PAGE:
I have been known (at least in my own heart) to have a chip on my shoulder criticizing how churches operate: Why do all the pastors sit together instead of spreading out in the sanctuary? Why aren’t the pastors mingling with strangers? Why don’t those worship leaders go hangout with a loner in the back? And so on. But at one-point years ago in my grumbling to God about church operations, He so kindly reminded me that though I am not paid to do so, I am a part of the body…so if my heart is so strong in reaching out to people, why am I not the one doing exactly what I think they should do?
Writing about singleness is certainly not my idea of a good time, but I suppose that is just the reason to do it. I have been single for 31 years, and while probably the first 21 or so I was praised for my focus and not being distracted by the opposite sex, I have now spent the last decade feeling the pressure. Thankfully (and one of the reasons I was encouraged to write this e-book) I have had the joy of experiencing a lot of healthy community over the last decade and, quite honestly, I have put in a lot of work along the way to receive that blessing with an open heart.
Praying for a relationship, or not praying for a relationship - I don’t believe that’s necessarily what moves the heart of God. I think what moves the heart of God is pursuit of Him.
As Christians, we are all stretched to grow and mature in our faith, but we aren't meant do it alone. We need Christian community to encourage and challenge us.
At the same time I was raiding the candy store with my friend, there were two significant life lessons my parents were emphasizing back home:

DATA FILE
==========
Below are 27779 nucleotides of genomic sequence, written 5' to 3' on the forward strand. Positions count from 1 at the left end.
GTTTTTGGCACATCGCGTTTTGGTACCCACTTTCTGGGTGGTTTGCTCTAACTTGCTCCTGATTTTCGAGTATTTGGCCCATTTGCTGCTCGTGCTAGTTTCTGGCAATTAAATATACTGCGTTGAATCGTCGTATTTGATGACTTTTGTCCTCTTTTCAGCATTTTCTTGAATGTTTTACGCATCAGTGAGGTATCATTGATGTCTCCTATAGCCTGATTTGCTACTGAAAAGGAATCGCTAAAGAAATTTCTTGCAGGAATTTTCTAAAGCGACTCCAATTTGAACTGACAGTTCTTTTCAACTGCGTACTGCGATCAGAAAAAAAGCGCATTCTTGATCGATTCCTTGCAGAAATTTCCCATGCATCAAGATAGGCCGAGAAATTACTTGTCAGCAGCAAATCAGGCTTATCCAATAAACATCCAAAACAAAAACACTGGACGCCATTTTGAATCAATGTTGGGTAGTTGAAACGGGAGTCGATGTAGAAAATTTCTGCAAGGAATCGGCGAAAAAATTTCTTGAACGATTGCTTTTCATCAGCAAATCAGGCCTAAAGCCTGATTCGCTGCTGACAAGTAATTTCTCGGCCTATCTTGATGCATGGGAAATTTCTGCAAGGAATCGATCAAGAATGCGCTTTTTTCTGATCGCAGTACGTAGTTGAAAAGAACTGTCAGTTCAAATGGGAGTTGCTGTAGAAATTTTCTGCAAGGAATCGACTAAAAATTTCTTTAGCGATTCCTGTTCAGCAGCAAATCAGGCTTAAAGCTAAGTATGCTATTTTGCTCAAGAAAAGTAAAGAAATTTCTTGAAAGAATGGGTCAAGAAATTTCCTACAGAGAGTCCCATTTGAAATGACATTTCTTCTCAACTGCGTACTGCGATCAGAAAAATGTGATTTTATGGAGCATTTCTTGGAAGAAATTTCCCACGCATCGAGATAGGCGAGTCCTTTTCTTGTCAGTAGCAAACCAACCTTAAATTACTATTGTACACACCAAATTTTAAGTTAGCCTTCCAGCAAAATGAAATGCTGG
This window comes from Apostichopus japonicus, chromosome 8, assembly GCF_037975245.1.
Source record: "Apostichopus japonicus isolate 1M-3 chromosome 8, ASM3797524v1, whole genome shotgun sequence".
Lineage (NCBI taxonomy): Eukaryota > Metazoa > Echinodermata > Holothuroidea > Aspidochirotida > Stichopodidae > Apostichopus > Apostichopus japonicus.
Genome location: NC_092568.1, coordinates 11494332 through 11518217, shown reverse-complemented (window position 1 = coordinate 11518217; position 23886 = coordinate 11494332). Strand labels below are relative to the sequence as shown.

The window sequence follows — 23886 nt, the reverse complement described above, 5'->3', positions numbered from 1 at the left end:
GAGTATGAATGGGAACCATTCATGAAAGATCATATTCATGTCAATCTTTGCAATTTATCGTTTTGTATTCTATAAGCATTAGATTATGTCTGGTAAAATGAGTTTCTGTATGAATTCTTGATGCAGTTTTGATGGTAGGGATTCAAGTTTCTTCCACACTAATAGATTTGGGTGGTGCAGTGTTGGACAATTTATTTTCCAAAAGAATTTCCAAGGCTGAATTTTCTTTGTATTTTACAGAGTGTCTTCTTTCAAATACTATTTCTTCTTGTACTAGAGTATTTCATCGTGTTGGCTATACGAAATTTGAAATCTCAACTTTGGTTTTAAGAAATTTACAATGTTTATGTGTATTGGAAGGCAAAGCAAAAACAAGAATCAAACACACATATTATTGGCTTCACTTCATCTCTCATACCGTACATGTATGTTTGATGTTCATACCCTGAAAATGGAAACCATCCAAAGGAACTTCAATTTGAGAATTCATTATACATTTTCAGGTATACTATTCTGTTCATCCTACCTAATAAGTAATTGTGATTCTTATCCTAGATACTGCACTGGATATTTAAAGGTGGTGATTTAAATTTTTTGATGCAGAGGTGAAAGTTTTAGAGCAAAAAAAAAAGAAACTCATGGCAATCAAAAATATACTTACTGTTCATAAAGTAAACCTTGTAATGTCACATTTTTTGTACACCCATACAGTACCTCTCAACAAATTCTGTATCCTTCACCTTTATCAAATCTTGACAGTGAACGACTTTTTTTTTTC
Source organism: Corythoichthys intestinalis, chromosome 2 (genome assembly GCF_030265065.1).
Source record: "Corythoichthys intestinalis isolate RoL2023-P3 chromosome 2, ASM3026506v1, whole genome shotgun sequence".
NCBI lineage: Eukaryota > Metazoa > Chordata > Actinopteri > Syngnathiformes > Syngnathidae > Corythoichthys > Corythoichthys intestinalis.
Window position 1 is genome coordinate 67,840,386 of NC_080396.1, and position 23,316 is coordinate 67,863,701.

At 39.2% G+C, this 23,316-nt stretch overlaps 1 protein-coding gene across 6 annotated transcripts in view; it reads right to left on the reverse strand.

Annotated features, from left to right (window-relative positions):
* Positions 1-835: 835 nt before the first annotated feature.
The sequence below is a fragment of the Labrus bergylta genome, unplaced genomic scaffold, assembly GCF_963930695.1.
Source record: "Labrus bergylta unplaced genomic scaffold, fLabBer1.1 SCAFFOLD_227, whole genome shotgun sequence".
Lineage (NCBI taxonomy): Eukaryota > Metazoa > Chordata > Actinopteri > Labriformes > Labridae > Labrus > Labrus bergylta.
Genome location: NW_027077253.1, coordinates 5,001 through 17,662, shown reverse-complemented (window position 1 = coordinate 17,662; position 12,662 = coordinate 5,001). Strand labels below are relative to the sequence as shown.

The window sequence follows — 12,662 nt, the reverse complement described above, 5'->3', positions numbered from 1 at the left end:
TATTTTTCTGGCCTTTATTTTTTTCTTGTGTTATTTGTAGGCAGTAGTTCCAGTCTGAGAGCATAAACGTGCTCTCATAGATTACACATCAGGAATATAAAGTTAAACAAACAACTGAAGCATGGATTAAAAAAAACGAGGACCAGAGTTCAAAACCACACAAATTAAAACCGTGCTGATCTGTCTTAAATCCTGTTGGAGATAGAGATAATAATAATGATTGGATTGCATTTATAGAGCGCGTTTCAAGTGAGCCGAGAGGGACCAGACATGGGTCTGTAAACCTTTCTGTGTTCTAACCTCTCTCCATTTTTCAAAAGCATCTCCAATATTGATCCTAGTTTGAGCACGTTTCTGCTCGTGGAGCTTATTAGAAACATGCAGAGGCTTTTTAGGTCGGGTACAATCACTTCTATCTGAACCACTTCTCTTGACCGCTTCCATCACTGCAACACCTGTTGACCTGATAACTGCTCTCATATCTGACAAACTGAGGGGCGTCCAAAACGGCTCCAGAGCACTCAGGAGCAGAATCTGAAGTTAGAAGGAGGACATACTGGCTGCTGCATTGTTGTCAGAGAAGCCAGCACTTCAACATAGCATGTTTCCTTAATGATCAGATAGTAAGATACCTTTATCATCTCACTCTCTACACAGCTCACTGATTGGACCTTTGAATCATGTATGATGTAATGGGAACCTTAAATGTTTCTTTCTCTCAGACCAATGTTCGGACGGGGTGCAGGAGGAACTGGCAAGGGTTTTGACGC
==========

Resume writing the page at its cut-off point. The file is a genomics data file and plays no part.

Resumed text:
eat food that is good for you, and pray about everything. I did not enjoy either lesson at the time. You see sugar was delicious, vegetables were disgusting, and prayer was a boring waste of time, but I felt constant guilt to do it.
As a quiet young girl who tried her hardest to say as little as possible, Colossians 4:6 encouraged me to make use of my words and be intentional. This shifted my perspective. Instead of doing my best to use as few words as possible, I started to view my speech as a way to point others to Christ.
As an unapologetic optimist, I used to assume the best about people which made me an unfortunate judge of character. Sometimes I honestly couldn't identify fake friends from real ones. But the sarcastic words? The little insults? They were the hundred paper cuts that eventually made me bleed.
I had to learn the hard way that not everyone likes Ashley. And some people never will.
For as long as I can remember, my biggest insecurity has been my quiet personality. I’m not overly talkative, I’m not super outgoing, and I’m not the life of the party by any stretch of the imagination. Don’t get me wrong - I love to have fun. And the friends who know me well have plenty of stories. But I remember coming away from so many parties and get togethers beating myself up for not saying enough. I felt like I had nothing to offer in group situations and wondered if people really wanted me there.
Being in my 20s, I’ve had more of a mixed friend group and have been trying to navigate these sometimes murky waters. At times more successfully than others. I find that when I talk to guys I can be at a loss for words, afraid of giving them the wrong impression, and even avoid being caught in a conversation with them. To narrow it down, my friend and I both found ourselves becoming increasingly awkward and rude.
Our culture gives us this unfortunate idea that we have to perfect ourselves. To truly be successful you need to eliminate all of your weaknesses. You need to hold your own. You need to keep it together. You need to be a completely well rounded person.
But how boring, really.